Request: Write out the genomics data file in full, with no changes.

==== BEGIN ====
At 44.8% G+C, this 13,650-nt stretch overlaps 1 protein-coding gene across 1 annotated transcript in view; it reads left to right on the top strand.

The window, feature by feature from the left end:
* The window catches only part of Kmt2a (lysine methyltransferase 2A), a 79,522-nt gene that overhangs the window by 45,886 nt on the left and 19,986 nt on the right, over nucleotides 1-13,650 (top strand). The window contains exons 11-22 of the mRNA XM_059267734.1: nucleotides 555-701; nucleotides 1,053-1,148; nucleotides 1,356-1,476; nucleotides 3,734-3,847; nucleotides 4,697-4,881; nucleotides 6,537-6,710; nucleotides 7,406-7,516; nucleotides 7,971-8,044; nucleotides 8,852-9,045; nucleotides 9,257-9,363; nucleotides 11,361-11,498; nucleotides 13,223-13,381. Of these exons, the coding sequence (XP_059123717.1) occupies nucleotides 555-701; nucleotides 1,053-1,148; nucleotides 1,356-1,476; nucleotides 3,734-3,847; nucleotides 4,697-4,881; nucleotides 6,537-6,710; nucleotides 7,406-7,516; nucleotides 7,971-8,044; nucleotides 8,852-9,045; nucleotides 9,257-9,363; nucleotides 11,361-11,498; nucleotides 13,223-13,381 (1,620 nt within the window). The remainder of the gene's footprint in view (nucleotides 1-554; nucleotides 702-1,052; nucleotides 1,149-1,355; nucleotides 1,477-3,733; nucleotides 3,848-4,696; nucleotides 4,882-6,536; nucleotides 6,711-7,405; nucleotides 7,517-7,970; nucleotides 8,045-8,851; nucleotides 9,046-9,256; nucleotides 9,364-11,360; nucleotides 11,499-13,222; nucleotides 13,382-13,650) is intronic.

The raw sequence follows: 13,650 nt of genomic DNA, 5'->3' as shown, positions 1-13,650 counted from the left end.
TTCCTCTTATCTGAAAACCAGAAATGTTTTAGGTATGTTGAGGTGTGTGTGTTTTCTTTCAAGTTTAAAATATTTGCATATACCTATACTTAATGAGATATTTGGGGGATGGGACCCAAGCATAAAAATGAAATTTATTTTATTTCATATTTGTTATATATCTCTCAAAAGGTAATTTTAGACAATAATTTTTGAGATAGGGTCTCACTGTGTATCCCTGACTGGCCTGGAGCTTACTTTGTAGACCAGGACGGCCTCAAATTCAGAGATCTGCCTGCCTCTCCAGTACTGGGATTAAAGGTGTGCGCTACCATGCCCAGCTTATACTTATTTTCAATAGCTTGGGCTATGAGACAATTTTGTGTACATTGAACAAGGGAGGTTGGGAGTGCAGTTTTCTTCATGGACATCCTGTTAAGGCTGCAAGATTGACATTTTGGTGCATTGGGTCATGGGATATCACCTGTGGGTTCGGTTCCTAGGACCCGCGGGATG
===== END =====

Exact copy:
At 44.8% G+C, this 13,650-nt stretch overlaps 1 protein-coding gene across 1 annotated transcript in view; it reads left to right on the top strand.

The window, feature by feature from the left end:
* The window catches only part of Kmt2a (lysine methyltransferase 2A), a 79,522-nt gene that overhangs the window by 45,886 nt on the left and 19,986 nt on the right, over nucleotides 1-13,650 (top strand). The window contains exons 11-22 of the mRNA XM_059267734.1: nucleotides 555-701; nucleotides 1,053-1,148; nucleotides 1,356-1,476; nucleotides 3,734-3,847; nucleotides 4,697-4,881; nucleotides 6,537-6,710; nucleotides 7,406-7,516; nucleotides 7,971-8,044; nucleotides 8,852-9,045; nucleotides 9,257-9,363; nucleotides 11,361-11,498; nucleotides 13,223-13,381. Of these exons, the coding sequence (XP_059123717.1) occupies nucleotides 555-701; nucleotides 1,053-1,148; nucleotides 1,356-1,476; nucleotides 3,734-3,847; nucleotides 4,697-4,881; nucleotides 6,537-6,710; nucleotides 7,406-7,516; nucleotides 7,971-8,044; nucleotides 8,852-9,045; nucleotides 9,257-9,363; nucleotides 11,361-11,498; nucleotides 13,223-13,381 (1,620 nt within the window). The remainder of the gene's footprint in view (nucleotides 1-554; nucleotides 702-1,052; nucleotides 1,149-1,355; nucleotides 1,477-3,733; nucleotides 3,848-4,696; nucleotides 4,882-6,536; nucleotides 6,711-7,405; nucleotides 7,517-7,970; nucleotides 8,045-8,851; nucleotides 9,046-9,256; nucleotides 9,364-11,360; nucleotides 11,499-13,222; nucleotides 13,382-13,650) is intronic.

The raw sequence follows: 13,650 nt of genomic DNA, 5'->3' as shown, positions 1-13,650 counted from the left end.
TTCCTCTTATCTGAAAACCAGAAATGTTTTAGGTATGTTGAGGTGTGTGTGTTTTCTTTCAAGTTTAAAATATTTGCATATACCTATACTTAATGAGATATTTGGGGGATGGGACCCAAGCATAAAAATGAAATTTATTTTATTTCATATTTGTTATATATCTCTCAAAAGGTAATTTTAGACAATAATTTTTGAGATAGGGTCTCACTGTGTATCCCTGACTGGCCTGGAGCTTACTTTGTAGACCAGGACGGCCTCAAATTCAGAGATCTGCCTGCCTCTCCAGTACTGGGATTAAAGGTGTGCGCTACCATGCCCAGCTTATACTTATTTTCAATAGCTTGGGCTATGAGACAATTTTGTGTACATTGAACAAGGGAGGTTGGGAGTGCAGTTTTCTTCATGGACATCCTGTTAAGGCTGCAAGATTGACATTTTGGTGCATTGGGTCATGGGATATCACCTGTGGGTTCGGTTCCTAGGACCCGCGGGATG